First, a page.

South Korean scientists, whose study involved 91 children, found that the virus was still present in the swabs used in these minors up to three weeks after infection, even in the case of children with few or no symptoms of Covid-19.
This means that, even when asymptomatic, children can, in theory, transmit the virus that is present in their nose for several weeks, infecting other people.
Even so, the study failed to determine whether the rate of contagion through children is as high as that seen among adults. This is the question that continues to challenge scientists.
If, on the one hand, some experts warn that children have a significant role in the transmission of Covid-19 disease when they have it, others argue that the fact that many children are asymptomatic reduces the risk of transmission as they sneeze and cough less.
“The presence of genetic material from the virus in swabs placed in the respiratory tract does not necessarily equate to the level of transmission, particularly in people who do not have important symptoms such as coughing or sneezing”, explicou to BBC University of Liverpool professor Calum Semple. Scientists believe that even if they are infected with the virus, children are less likely to show signs of illness. Previous studies have concluded that the vast majority of infected children are asymptomatic or have mild symptoms.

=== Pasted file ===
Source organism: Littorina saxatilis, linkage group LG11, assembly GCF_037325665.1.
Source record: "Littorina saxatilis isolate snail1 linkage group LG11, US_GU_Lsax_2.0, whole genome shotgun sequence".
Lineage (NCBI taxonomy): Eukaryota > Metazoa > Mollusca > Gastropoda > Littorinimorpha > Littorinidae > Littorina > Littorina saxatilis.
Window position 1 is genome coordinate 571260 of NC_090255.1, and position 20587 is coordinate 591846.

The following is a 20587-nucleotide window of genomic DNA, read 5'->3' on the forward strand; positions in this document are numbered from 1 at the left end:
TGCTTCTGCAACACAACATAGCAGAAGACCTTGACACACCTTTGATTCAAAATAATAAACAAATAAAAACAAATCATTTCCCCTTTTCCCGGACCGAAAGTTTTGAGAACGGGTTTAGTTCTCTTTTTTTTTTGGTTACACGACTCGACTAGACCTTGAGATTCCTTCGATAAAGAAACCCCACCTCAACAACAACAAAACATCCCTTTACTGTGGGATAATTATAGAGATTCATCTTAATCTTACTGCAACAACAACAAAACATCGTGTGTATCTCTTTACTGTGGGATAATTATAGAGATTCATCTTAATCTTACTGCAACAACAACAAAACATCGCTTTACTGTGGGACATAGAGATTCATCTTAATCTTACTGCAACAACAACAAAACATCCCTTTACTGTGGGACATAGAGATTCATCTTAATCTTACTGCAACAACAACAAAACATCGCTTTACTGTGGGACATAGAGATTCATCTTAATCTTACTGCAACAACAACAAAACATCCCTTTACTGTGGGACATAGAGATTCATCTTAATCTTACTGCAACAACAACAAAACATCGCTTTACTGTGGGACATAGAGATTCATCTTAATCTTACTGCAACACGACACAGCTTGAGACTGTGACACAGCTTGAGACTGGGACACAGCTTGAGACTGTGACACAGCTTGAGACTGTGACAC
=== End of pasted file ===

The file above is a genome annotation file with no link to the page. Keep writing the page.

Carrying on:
The chairman of the UK pediatric professional body (Royal College of Pediatrics and Child Health), Russell Viner, told the BBC that antibody tests suggest that children – especially those under the age of 12 – are less likely to be infected with SARS-CoV-2 than adults.
Despite the possibility that returning to school could reverse this trend, Viner considers that keeping schools closed for longer is not a solution, as it also poses risks – namely with regard to children’s development, education and mental health.
Therefore, the specialist warns of the importance of social distance and good hygiene when returning to school.
To date, the new coronavirus has infected almost 25 million people worldwide, of which 837,000 are fatal victims. More than 16 million people have recovered from the disease.